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Council of Europe Archival Policy
In recent years "archiving" has become a new concept, and the old image, still very present in people's minds, of files gathering dust on the shelves must now be forgotten. In a paper-free system information is easily accessible and must remain so throughout its lifecycle, from when it is first created to the decision to transfer it to an archive or to destroy it. This means that even when information has been placed in the archives it must be easy and convenient to retrieve and more often than not available on-line.
Increasingly, archives are no longer considered simply as a means of preserving documents for their heritage value, but are regarded as part and parcel of the information networks, since information is archived from the very moment it is created. Nowadays, the archive function's responsibilities include ensuring that information can be easily traced and, in certain cases, providing proof of day-to-day activities.
At the same time, the law governing this field has been undergoing considerable changes for some years, primarily as a result of new developments in office information systems, the expansion of Internet use and the emergence of new forms of Internet-based transactions. The practices inherent in Internet use, which are now spreading to many areas and generating an increasingly diverse range of documents, are leading to radical changes in the legal rules, and law specialists expect these new rules to become generally applicable in all sectors of activity in the near future.
New concepts - "information lifecycle management"[1] and "records management" - have been devised to deal with these changes.
These developments, together with the constant efficiency drive at the Council of Europe, will necessitate regular updating of the Organisation's archives policy. The policy document currently in force dates from May 2001 (see document RAP-INF(2001)6). What does this new version propose?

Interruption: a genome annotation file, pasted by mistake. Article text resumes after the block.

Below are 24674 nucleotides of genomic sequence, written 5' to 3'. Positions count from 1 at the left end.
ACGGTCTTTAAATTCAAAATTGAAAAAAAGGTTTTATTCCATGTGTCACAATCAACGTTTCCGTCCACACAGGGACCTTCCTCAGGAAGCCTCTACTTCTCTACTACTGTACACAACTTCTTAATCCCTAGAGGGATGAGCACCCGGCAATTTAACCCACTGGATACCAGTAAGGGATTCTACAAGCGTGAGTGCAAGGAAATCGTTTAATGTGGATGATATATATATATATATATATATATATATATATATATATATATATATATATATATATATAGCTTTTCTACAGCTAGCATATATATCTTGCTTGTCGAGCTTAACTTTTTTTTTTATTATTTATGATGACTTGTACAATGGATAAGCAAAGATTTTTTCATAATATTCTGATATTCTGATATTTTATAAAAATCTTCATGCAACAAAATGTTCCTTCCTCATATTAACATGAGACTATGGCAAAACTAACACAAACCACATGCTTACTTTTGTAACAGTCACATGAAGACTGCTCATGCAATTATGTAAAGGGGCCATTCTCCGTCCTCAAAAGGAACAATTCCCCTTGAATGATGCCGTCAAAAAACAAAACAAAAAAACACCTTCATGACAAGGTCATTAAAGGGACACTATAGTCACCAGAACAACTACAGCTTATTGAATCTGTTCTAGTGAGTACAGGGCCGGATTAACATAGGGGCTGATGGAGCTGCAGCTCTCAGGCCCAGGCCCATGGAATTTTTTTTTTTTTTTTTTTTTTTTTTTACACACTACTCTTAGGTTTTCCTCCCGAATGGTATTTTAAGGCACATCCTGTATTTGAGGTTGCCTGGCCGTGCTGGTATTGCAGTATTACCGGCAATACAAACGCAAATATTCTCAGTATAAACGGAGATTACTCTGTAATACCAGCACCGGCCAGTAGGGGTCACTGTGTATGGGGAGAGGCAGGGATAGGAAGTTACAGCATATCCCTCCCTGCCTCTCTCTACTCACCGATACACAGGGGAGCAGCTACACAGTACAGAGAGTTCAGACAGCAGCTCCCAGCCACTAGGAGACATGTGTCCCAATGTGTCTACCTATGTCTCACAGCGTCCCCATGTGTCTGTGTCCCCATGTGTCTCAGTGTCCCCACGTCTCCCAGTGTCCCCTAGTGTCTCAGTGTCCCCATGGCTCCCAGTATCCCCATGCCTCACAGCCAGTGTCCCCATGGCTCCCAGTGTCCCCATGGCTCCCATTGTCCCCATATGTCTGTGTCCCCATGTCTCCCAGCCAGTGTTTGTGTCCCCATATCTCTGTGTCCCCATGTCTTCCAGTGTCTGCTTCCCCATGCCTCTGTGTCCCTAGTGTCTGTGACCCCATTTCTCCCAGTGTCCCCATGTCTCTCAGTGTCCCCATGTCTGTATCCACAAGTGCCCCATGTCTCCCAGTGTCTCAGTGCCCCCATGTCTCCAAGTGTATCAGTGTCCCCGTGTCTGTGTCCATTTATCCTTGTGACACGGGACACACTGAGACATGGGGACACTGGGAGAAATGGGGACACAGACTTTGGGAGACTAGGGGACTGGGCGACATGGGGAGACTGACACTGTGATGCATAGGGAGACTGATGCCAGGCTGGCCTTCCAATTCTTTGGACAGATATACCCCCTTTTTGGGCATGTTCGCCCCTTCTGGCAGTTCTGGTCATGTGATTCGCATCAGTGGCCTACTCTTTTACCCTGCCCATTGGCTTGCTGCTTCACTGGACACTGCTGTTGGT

It lays down the five objectives of the archiving function at the Council of Europe:
  • ensuring the lasting survival of records of the Organisation's past,
  • determining the day-to-day measures to be taken,
  • guaranteeing a traceable record of activities,
  • allowing business to continue in the event of information loss or destruction,
  • satisfying legal requirements in matters of records preservation.
It describes the regulatory environment needed to ensure that archiving is synchronised with the information lifecycle.
It sets out the relevant tools and procedures for good archives management. In this connection, archiving agreements stipulating the measures and rules specific to each entity, which include the collection policy of the department concerned, a documents management schedule, the depository authority for the department's materials and the conditions of access to its archives, remain the genuine cornerstone of the system.
Lastly, it lists the operators involved and their responsibilities, in particular those of the author departments, whose involvement constitutes a guarantee of the archives' quality.
 (for full text of policy see the link bellow)

[1] Information lifecycle management, or ILM, is defined as all the strategies introduced in order to manage information from its creation to its long-term storage or destruction.

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